2. Chhattisgarh is one of the 5 states in the country to have passed an anti-conversion law. While banning one's conversion to any other faith, the law has provisions for anyone wanting to return to their 'ancestor's faith' or their 'original religion'. This won't be considered 'conversion' according to the law.
3. Vishwa Hindu Parishad (VHP) banned distribution of sweets by Santa Clauses in the area on the occasion of Christmas. It has asked the community to instead refer to the sweets as 'prasad'.
4. It has also forced churches in and around Bastar to display pictures of the Hindu Goddess Saraswati in their schools.
"Physical attacks are not as worrisome as the attitude of this administration. They were privatising and taking over the model schools in the state and giving them over to a particular community group. We had to approach High Court against this and last month got a stay," Pannalal said.
He added that in Korba, Hindu fundamentalists were trying to force a sister to install Saraswati statue.
"When she refused, the collector of the area booked her in a case of disturbing communal harmony. When we approached National Human Rights Commission, they made the same collector the inquiring officer in the case," said Pannalal.
Reverend Rajesh Robin has seen communal attacks and state apathy from up close. He's been part of several protests, one of which was against vandalism of a cemetery. Instead of seeing police action against hooligans, he has been booked under several cases like attempt to murder, kidnapping and seeking ransom. He even had to spend 3 days in jail in connection with one of the cases.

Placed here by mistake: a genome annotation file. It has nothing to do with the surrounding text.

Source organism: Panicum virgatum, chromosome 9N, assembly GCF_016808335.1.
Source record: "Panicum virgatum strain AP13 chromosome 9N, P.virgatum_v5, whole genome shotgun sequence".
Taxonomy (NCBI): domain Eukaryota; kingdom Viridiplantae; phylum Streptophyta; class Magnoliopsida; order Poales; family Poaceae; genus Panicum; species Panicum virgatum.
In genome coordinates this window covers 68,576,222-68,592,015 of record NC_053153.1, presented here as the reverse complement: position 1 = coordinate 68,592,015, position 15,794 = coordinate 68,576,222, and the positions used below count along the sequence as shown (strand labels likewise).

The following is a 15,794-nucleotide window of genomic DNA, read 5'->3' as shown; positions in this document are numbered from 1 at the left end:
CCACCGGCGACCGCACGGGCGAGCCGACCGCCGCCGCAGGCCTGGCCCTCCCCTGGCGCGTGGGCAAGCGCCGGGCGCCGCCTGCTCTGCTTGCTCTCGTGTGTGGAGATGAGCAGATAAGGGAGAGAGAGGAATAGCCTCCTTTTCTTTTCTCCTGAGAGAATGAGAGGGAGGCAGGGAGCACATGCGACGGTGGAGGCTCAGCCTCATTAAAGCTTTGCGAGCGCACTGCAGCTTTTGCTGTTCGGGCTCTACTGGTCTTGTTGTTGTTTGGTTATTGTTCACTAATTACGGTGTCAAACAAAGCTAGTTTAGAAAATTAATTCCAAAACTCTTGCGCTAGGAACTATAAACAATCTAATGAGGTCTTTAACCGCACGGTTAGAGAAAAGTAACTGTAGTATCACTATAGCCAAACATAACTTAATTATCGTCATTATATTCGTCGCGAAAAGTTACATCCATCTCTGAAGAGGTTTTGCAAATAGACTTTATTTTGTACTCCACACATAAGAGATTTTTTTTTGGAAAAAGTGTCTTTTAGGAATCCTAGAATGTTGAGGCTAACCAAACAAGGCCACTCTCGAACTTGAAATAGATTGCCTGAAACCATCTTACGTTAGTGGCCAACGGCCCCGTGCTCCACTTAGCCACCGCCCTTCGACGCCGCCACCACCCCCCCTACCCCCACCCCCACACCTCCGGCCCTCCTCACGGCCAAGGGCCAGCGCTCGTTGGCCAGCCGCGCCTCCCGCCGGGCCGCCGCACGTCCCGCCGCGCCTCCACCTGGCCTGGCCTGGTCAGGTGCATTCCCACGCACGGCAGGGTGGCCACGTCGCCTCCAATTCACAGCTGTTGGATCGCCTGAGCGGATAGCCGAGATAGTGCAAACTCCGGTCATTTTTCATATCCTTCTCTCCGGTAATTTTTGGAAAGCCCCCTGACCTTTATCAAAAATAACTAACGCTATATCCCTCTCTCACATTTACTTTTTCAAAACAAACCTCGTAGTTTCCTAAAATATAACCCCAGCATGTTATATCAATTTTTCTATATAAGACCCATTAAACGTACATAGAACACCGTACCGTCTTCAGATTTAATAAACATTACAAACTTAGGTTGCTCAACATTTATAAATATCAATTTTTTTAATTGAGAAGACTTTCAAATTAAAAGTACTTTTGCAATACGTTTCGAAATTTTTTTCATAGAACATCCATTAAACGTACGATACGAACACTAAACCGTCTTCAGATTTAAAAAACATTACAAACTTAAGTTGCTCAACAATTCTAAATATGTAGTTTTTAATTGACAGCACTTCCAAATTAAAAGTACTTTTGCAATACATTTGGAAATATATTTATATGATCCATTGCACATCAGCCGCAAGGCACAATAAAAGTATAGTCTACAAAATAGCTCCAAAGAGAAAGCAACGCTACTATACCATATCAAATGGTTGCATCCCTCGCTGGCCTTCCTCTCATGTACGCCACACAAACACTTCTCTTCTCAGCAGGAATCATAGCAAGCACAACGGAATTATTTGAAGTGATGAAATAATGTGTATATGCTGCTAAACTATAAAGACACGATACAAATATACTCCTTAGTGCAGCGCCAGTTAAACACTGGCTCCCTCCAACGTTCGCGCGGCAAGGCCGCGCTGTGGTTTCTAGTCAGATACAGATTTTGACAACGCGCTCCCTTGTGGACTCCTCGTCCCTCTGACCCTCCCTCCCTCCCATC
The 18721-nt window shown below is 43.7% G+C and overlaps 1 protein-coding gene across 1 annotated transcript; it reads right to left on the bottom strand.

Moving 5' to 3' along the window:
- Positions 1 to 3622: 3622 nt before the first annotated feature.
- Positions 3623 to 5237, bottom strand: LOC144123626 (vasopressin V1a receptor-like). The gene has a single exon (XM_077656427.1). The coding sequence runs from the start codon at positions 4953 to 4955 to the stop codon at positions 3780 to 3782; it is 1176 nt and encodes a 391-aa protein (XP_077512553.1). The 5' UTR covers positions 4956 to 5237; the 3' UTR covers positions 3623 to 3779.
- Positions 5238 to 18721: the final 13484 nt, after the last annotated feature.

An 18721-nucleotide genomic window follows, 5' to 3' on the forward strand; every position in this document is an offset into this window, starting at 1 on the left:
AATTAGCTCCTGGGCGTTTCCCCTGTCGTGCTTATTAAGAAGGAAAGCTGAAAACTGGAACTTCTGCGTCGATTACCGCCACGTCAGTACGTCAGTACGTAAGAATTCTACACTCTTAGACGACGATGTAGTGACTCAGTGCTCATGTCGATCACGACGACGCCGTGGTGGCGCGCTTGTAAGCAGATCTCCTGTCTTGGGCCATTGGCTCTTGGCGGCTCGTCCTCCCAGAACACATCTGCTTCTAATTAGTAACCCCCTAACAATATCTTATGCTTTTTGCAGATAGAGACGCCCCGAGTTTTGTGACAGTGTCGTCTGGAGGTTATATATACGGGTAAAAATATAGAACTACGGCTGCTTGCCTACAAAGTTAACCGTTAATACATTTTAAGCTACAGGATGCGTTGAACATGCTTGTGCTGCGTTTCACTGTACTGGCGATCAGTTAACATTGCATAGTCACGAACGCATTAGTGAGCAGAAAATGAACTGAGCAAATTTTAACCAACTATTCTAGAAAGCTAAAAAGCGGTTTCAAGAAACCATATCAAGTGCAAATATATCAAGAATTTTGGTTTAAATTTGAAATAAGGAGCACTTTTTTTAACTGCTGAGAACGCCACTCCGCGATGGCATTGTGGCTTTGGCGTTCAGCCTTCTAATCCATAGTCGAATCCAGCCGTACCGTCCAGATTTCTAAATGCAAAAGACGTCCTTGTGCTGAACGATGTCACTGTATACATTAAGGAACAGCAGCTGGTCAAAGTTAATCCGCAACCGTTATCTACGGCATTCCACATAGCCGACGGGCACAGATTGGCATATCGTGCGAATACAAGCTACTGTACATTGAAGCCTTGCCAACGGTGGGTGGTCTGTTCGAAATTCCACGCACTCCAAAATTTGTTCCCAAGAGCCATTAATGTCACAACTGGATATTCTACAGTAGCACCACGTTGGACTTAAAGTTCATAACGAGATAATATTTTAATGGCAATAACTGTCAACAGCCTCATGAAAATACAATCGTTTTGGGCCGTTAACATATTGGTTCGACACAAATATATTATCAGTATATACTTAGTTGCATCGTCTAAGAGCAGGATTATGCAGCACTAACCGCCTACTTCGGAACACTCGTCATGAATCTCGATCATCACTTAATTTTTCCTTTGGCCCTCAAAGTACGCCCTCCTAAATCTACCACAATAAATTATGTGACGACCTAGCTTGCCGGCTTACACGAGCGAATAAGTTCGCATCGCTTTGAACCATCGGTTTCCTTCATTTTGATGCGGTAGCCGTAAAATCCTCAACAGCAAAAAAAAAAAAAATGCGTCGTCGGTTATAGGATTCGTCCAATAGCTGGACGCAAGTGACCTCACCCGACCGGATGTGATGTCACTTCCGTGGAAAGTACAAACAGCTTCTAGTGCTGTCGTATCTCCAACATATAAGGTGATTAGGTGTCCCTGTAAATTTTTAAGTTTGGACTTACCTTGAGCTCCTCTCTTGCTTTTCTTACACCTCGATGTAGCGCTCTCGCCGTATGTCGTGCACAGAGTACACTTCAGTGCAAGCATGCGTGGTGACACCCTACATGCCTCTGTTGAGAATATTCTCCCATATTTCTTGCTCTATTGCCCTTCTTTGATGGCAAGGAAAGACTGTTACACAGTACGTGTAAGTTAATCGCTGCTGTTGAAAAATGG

"This year alone we've seen cases of pastors and parishioners being beaten in Bijapur, Narayanpur, Raipur, Madhauta...In Narayanpur they were beaten so badly that they had to be brought to Jagdalpur for treatment. In Jagdalpur we're still better off, but there still is a palpable fear of police and Hindu fundamentalists here."
It is because of incidents like the vandalism of their graveyard that shook the faith of people like Pastor Rajesh in the state.
"So these people recently demolished a wall that was being built around the graveyard. The police did not even register a case. Then these goons came to us and claimed that this graveyard belonged to their faith some 150 years ago. Just like they did in the case of Babri Masjid. So what are we supposed to do now?"
Pastor Surendra Chalki who runs an ashram for children and elderly women in Jagdalpur also suffered a shock recently. An brick and mortar ashram that he was building with the donations he collected from his neighbours, was demolished by the municipality, even though he had secured a nod from his gram sabha. But he's still hopeful.
"When we approached the collector, he told us that the ashram was demolished by mistake. We will hopefully get a clearance from all the authorities and start building the ashram afresh."
Edited by Aditya Menon